Is privacy a luxury good?
By Keenan Szulik | February 7, 2020
As one of the largest companies in the world—now valued at over $1 trillion—Apple Inc. has masterfully crafted its products and its brand into an international powerhouse. In fact, in 2002, almost 20 years ago, Wired Magazine declared “Apple: It’s All About the Brand“, detailing how Apple’s brand and marketing had driven the continued rise of the company.
Industry experts used words like “humanistic”, “innovation”, and “imagination” to describe Apple’s brand in 2002. But now, in 2020, there’s a new word that comes to mind: luxury.
In many ways, Apple has been slowly moving itself into the luxury goods market for years: first with the Apple Watch in 2015, its first foray into wearable devices. Then, into jewelry, with the introduction of AirPods in 2016. More recently, with the iPhone X and its hefty price tag of $999. And to really cement itself as a luxury brand, Apple released its most expensive computer yet in late 2019. The price? Over $50,000.
Apple’s new Mac Pro, priced at over $50,000 when fully loaded with all possible customizations.
This (luxury) branding is important, especially as Apple continues its competitive war against Google’s Android. Android devices, unlike Apple’s iOS devices, are incredibly price accessible. They do not cost $999, like a new iPhone X.
Android’s price accessibility has enabled it to become the global smartphone market share leader, contrary to what some American readers may think. In fact, according to [estimates from IDC](https://www.idc.com/promo/smartphone-market-share/os), Android phones represent nearly 87% of smartphones globally, compared to Apple’s 13%.
Apple’s iOS dominates North America, but lags across the rest of the globe, per DeviceAtlas.
How has Apple responded in the face of competition and proliferation from Android? Privacy.
For over a decade, Google—the maker of Android smartphones—has been mired in privacy concerns. Most recently, a questionable handling of personally identifiable information in advertising and an Amnesty International report detailing “total contempt for Android users’ privacy” entrenched the stereotype that Google did not respect the privacy of its users.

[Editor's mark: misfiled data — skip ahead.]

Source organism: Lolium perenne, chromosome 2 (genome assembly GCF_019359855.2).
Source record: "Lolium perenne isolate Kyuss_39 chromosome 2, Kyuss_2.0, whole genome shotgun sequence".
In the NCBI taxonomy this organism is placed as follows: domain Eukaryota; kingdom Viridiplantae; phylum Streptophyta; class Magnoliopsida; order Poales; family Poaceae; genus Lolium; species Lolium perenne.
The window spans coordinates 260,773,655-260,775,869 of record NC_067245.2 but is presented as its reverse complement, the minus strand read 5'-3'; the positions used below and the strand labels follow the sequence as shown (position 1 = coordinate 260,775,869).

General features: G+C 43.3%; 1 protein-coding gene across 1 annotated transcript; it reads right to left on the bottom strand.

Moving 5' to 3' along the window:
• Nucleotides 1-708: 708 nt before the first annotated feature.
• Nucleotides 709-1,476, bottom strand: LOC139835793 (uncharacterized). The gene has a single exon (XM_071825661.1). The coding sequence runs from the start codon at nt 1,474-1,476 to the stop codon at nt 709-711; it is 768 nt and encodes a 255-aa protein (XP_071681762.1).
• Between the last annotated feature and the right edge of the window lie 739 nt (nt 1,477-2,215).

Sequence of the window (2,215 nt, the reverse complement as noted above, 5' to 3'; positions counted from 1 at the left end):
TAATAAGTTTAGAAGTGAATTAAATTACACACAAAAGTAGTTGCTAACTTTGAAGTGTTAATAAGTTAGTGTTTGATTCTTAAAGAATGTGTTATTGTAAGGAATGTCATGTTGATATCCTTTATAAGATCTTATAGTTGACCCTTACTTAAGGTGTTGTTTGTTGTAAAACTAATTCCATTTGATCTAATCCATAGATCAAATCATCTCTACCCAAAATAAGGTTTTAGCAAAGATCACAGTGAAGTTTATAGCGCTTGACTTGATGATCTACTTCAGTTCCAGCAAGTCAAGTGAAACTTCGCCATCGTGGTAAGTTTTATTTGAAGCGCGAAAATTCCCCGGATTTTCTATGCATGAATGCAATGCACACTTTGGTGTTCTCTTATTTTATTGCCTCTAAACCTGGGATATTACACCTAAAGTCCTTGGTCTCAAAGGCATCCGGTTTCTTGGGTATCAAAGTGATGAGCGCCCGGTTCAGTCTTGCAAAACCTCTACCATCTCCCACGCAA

Apple pounced on this opportunity, launching a series of ads titled “Privacy on iPhone” with the slogan “Privacy. That’s iPhone.” Two such ads, from 2019, now have over 25 million views each on YouTube.
This is where it gets interesting: by leveraging privacy as a competitive advantage, Apple associates privacy with its luxury brand. Apple customers deserve and receive privacy; the rest, not so much. This assertion is a subtle one, but it’s absolutely critical: Apple is effectively telling consumers that privacy is a luxury good.
There are two resultant questions from this:
1. Is privacy a luxury good, or a fundamental human right? (Let’s ignore, for the time being, defining “privacy”.)
2. Technically, how would Apple achieve this privacy in ways that its competitors would not?
The ethics of the human right to privacy is a fascinating debate for the 21st century. Smartphones are now nearly ubiquitous, and the meaning of privacy has changed dramatically over the last decade (as it almost certainly changed dramatically over every prior decade, thanks to technological innovation). But it’s worth noting: there are many technical tradeoffs when engineering with privacy as a goal.
Apple, for one, has taken many steps to engineer privacy into its products by creating “on-device intelligence” systems (which it has also effectively marketed). This means that rather than taking data and sending it back to Apple’s servers to be processed, the data can be processed on your phone, which you own and control. Google has also taken steps to achieve this on-device intelligence, but has communicated its benefits less effectively to consumers.
Building these on-device intelligence systems, however, is expensive. Privacy, in turn, is expensive. And Apple uses this, in part, to justify the high price tag on its iPhones (further asserting privacy as a luxury good).
All of this is to say that we’re in a trying time. As brands such as Apple and Google introduce privacy as a point of competition, we as consumers feel the impact of their choices. This could have a positive effect: Apple and Google could enter a privacy war, raising the privacy standards in a way that positively benefits all consumers. Or it could deepen divides, with privacy becoming a luxury good afforded to the rich and powerful, and revoked from those with less.